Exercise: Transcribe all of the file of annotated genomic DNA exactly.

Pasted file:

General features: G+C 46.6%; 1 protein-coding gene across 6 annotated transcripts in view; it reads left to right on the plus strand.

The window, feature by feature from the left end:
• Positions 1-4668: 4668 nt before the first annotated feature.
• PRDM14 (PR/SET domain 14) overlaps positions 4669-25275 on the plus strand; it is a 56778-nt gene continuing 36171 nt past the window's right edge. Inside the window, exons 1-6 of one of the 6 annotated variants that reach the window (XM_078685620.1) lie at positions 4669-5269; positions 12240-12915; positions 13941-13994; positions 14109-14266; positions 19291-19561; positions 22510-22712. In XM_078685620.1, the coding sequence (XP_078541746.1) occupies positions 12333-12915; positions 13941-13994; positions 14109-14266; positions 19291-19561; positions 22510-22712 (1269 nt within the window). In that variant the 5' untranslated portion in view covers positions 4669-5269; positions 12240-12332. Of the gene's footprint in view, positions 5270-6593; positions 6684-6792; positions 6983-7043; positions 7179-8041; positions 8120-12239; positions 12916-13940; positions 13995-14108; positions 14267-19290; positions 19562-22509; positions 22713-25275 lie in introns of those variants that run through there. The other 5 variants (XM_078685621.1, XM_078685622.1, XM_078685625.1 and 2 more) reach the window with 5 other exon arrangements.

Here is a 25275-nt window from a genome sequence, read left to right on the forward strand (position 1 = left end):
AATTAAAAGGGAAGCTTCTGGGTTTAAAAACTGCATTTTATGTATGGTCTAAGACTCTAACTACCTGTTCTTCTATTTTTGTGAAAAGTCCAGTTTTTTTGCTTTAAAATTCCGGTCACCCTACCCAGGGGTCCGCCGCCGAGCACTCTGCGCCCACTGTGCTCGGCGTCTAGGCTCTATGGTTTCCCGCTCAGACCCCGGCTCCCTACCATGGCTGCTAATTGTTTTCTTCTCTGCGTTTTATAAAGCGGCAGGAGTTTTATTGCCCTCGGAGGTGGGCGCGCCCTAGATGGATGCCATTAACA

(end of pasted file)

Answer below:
General features: G+C 46.6%; 1 protein-coding gene across 6 annotated transcripts in view; it reads left to right on the plus strand.

The window, feature by feature from the left end:
• Positions 1-4668: 4668 nt before the first annotated feature.
• PRDM14 (PR/SET domain 14) overlaps positions 4669-25275 on the plus strand; it is a 56778-nt gene continuing 36171 nt past the window's right edge. Inside the window, exons 1-6 of one of the 6 annotated variants that reach the window (XM_078685620.1) lie at positions 4669-5269; positions 12240-12915; positions 13941-13994; positions 14109-14266; positions 19291-19561; positions 22510-22712. In XM_078685620.1, the coding sequence (XP_078541746.1) occupies positions 12333-12915; positions 13941-13994; positions 14109-14266; positions 19291-19561; positions 22510-22712 (1269 nt within the window). In that variant the 5' untranslated portion in view covers positions 4669-5269; positions 12240-12332. Of the gene's footprint in view, positions 5270-6593; positions 6684-6792; positions 6983-7043; positions 7179-8041; positions 8120-12239; positions 12916-13940; positions 13995-14108; positions 14267-19290; positions 19562-22509; positions 22713-25275 lie in introns of those variants that run through there. The other 5 variants (XM_078685621.1, XM_078685622.1, XM_078685625.1 and 2 more) reach the window with 5 other exon arrangements.

Here is a 25275-nt window from a genome sequence, read left to right on the forward strand (position 1 = left end):
AATTAAAAGGGAAGCTTCTGGGTTTAAAAACTGCATTTTATGTATGGTCTAAGACTCTAACTACCTGTTCTTCTATTTTTGTGAAAAGTCCAGTTTTTTTGCTTTAAAATTCCGGTCACCCTACCCAGGGGTCCGCCGCCGAGCACTCTGCGCCCACTGTGCTCGGCGTCTAGGCTCTATGGTTTCCCGCTCAGACCCCGGCTCCCTACCATGGCTGCTAATTGTTTTCTTCTCTGCGTTTTATAAAGCGGCAGGAGTTTTATTGCCCTCGGAGGTGGGCGCGCCCTAGATGGATGCCATTAACA